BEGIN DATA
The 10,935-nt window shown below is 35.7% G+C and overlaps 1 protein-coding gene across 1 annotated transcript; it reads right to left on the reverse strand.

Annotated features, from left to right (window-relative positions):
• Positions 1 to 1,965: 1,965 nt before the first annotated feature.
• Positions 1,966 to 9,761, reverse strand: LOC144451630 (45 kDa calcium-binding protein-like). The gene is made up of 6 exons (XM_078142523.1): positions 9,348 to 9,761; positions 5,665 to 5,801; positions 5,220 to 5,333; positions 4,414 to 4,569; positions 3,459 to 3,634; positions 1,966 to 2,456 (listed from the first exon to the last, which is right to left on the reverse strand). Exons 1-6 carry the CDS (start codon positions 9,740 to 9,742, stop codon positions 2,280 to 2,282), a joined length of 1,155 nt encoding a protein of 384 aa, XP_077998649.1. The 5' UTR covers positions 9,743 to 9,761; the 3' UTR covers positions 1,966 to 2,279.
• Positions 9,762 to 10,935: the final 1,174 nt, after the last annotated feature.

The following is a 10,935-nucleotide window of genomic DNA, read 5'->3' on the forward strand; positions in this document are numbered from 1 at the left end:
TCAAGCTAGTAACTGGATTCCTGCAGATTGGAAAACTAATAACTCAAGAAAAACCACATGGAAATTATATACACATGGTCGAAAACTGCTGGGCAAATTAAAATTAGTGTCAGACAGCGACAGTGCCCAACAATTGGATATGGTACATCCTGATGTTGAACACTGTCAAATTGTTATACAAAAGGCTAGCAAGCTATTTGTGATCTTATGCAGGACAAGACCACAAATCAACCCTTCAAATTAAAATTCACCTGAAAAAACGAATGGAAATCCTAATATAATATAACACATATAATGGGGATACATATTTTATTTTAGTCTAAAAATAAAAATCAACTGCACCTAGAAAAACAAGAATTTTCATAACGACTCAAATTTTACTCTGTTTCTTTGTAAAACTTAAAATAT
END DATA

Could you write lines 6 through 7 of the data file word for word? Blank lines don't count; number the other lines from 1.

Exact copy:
The following is a 10,935-nucleotide window of genomic DNA, read 5'->3' on the forward strand; positions in this document are numbered from 1 at the left end:
TCAAGCTAGTAACTGGATTCCTGCAGATTGGAAAACTAATAACTCAAGAAAAACCACATGGAAATTATATACACATGGTCGAAAACTGCTGGGCAAATTAAAATTAGTGTCAGACAGCGACAGTGCCCAACAATTGGATATGGTACATCCTGATGTTGAACACTGTCAAATTGTTATACAAAAGGCTAGCAAGCTATTTGTGATCTTATGCAGGACAAGACCACAAATCAACCCTTCAAATTAAAATTCACCTGAAAAAACGAATGGAAATCCTAATATAATATAACACATATAATGGGGATACATATTTTATTTTAGTCTAAAAATAAAAATCAACTGCACCTAGAAAAACAAGAATTTTCATAACGACTCAAATTTTACTCTGTTTCTTTGTAAAACTTAAAATAT